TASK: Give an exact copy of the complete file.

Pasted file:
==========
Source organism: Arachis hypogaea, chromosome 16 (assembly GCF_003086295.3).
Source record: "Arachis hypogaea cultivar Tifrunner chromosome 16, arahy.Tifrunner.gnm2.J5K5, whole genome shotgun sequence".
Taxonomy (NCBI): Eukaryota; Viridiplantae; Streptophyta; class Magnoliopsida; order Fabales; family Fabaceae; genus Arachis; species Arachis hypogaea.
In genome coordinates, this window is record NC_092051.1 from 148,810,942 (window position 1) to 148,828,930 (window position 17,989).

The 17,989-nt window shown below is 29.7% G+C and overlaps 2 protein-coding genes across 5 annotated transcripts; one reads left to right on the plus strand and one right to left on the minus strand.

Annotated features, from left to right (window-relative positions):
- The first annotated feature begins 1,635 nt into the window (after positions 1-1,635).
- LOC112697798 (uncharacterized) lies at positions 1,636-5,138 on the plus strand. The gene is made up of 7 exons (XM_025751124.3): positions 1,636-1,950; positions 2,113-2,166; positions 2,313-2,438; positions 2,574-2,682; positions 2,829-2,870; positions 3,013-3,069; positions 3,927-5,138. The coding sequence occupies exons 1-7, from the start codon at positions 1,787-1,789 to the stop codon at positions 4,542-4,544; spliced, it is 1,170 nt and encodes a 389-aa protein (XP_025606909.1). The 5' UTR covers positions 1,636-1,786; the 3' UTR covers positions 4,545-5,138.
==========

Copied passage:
Source organism: Arachis hypogaea, chromosome 16 (assembly GCF_003086295.3).
Source record: "Arachis hypogaea cultivar Tifrunner chromosome 16, arahy.Tifrunner.gnm2.J5K5, whole genome shotgun sequence".
Taxonomy (NCBI): Eukaryota; Viridiplantae; Streptophyta; class Magnoliopsida; order Fabales; family Fabaceae; genus Arachis; species Arachis hypogaea.
In genome coordinates, this window is record NC_092051.1 from 148,810,942 (window position 1) to 148,828,930 (window position 17,989).

The 17,989-nt window shown below is 29.7% G+C and overlaps 2 protein-coding genes across 5 annotated transcripts; one reads left to right on the plus strand and one right to left on the minus strand.

Annotated features, from left to right (window-relative positions):
- The first annotated feature begins 1,635 nt into the window (after positions 1-1,635).
- LOC112697798 (uncharacterized) lies at positions 1,636-5,138 on the plus strand. The gene is made up of 7 exons (XM_025751124.3): positions 1,636-1,950; positions 2,113-2,166; positions 2,313-2,438; positions 2,574-2,682; positions 2,829-2,870; positions 3,013-3,069; positions 3,927-5,138. The coding sequence occupies exons 1-7, from the start codon at positions 1,787-1,789 to the stop codon at positions 4,542-4,544; spliced, it is 1,170 nt and encodes a 389-aa protein (XP_025606909.1). The 5' UTR covers positions 1,636-1,786; the 3' UTR covers positions 4,545-5,138.